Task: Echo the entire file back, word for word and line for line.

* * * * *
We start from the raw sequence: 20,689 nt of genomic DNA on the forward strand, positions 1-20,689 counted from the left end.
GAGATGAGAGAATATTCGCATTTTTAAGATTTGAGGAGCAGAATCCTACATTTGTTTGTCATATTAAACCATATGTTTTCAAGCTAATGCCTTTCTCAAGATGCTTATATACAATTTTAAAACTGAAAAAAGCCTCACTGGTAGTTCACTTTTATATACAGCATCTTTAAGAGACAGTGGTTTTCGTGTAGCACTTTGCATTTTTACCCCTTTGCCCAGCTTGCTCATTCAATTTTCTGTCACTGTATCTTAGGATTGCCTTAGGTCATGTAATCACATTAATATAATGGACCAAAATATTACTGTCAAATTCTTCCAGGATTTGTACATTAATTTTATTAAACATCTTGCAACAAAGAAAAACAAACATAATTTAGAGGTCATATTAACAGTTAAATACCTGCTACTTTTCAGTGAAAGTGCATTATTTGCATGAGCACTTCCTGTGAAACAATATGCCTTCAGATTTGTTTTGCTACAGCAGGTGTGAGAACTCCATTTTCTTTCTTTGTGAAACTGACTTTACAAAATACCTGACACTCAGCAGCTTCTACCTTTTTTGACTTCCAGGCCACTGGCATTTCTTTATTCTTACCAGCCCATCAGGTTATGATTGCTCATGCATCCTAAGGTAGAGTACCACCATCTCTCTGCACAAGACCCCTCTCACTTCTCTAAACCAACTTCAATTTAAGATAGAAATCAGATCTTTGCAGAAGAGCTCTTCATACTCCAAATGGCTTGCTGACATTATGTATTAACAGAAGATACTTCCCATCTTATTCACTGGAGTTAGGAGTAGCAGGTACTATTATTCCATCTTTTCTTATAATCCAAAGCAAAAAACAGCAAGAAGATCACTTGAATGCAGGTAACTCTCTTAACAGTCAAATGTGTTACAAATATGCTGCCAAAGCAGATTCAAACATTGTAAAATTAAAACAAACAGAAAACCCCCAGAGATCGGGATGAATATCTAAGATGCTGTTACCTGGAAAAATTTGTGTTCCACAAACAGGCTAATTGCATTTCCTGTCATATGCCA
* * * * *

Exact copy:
We start from the raw sequence: 20,689 nt of genomic DNA on the forward strand, positions 1-20,689 counted from the left end.
GAGATGAGAGAATATTCGCATTTTTAAGATTTGAGGAGCAGAATCCTACATTTGTTTGTCATATTAAACCATATGTTTTCAAGCTAATGCCTTTCTCAAGATGCTTATATACAATTTTAAAACTGAAAAAAGCCTCACTGGTAGTTCACTTTTATATACAGCATCTTTAAGAGACAGTGGTTTTCGTGTAGCACTTTGCATTTTTACCCCTTTGCCCAGCTTGCTCATTCAATTTTCTGTCACTGTATCTTAGGATTGCCTTAGGTCATGTAATCACATTAATATAATGGACCAAAATATTACTGTCAAATTCTTCCAGGATTTGTACATTAATTTTATTAAACATCTTGCAACAAAGAAAAACAAACATAATTTAGAGGTCATATTAACAGTTAAATACCTGCTACTTTTCAGTGAAAGTGCATTATTTGCATGAGCACTTCCTGTGAAACAATATGCCTTCAGATTTGTTTTGCTACAGCAGGTGTGAGAACTCCATTTTCTTTCTTTGTGAAACTGACTTTACAAAATACCTGACACTCAGCAGCTTCTACCTTTTTTGACTTCCAGGCCACTGGCATTTCTTTATTCTTACCAGCCCATCAGGTTATGATTGCTCATGCATCCTAAGGTAGAGTACCACCATCTCTCTGCACAAGACCCCTCTCACTTCTCTAAACCAACTTCAATTTAAGATAGAAATCAGATCTTTGCAGAAGAGCTCTTCATACTCCAAATGGCTTGCTGACATTATGTATTAACAGAAGATACTTCCCATCTTATTCACTGGAGTTAGGAGTAGCAGGTACTATTATTCCATCTTTTCTTATAATCCAAAGCAAAAAACAGCAAGAAGATCACTTGAATGCAGGTAACTCTCTTAACAGTCAAATGTGTTACAAATATGCTGCCAAAGCAGATTCAAACATTGTAAAATTAAAACAAACAGAAAACCCCCAGAGATCGGGATGAATATCTAAGATGCTGTTACCTGGAAAAATTTGTGTTCCACAAACAGGCTAATTGCATTTCCTGTCATATGCCA